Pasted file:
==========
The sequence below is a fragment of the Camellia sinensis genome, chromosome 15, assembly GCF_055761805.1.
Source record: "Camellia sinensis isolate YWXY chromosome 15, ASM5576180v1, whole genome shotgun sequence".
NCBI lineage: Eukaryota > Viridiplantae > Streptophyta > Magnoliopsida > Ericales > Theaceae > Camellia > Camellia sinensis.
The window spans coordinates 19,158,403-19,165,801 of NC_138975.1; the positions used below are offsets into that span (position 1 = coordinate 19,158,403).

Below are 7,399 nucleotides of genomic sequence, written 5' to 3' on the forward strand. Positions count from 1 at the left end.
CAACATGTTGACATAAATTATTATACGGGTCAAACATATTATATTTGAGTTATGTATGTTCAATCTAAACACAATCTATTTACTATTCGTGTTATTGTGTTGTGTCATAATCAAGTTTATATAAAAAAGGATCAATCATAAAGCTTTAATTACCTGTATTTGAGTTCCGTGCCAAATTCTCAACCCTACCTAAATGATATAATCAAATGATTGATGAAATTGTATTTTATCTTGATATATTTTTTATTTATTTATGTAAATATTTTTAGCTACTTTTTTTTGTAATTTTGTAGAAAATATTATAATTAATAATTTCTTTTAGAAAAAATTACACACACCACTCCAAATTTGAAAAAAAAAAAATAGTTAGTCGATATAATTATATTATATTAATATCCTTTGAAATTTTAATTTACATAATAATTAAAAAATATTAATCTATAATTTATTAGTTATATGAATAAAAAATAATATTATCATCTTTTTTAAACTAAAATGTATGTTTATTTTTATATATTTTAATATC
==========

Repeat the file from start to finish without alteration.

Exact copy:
The sequence below is a fragment of the Camellia sinensis genome, chromosome 15, assembly GCF_055761805.1.
Source record: "Camellia sinensis isolate YWXY chromosome 15, ASM5576180v1, whole genome shotgun sequence".
NCBI lineage: Eukaryota > Viridiplantae > Streptophyta > Magnoliopsida > Ericales > Theaceae > Camellia > Camellia sinensis.
The window spans coordinates 19,158,403-19,165,801 of NC_138975.1; the positions used below are offsets into that span (position 1 = coordinate 19,158,403).

Below are 7,399 nucleotides of genomic sequence, written 5' to 3' on the forward strand. Positions count from 1 at the left end.
CAACATGTTGACATAAATTATTATACGGGTCAAACATATTATATTTGAGTTATGTATGTTCAATCTAAACACAATCTATTTACTATTCGTGTTATTGTGTTGTGTCATAATCAAGTTTATATAAAAAAGGATCAATCATAAAGCTTTAATTACCTGTATTTGAGTTCCGTGCCAAATTCTCAACCCTACCTAAATGATATAATCAAATGATTGATGAAATTGTATTTTATCTTGATATATTTTTTATTTATTTATGTAAATATTTTTAGCTACTTTTTTTTGTAATTTTGTAGAAAATATTATAATTAATAATTTCTTTTAGAAAAAATTACACACACCACTCCAAATTTGAAAAAAAAAAAATAGTTAGTCGATATAATTATATTATATTAATATCCTTTGAAATTTTAATTTACATAATAATTAAAAAATATTAATCTATAATTTATTAGTTATATGAATAAAAAATAATATTATCATCTTTTTTAAACTAAAATGTATGTTTATTTTTATATATTTTAATATC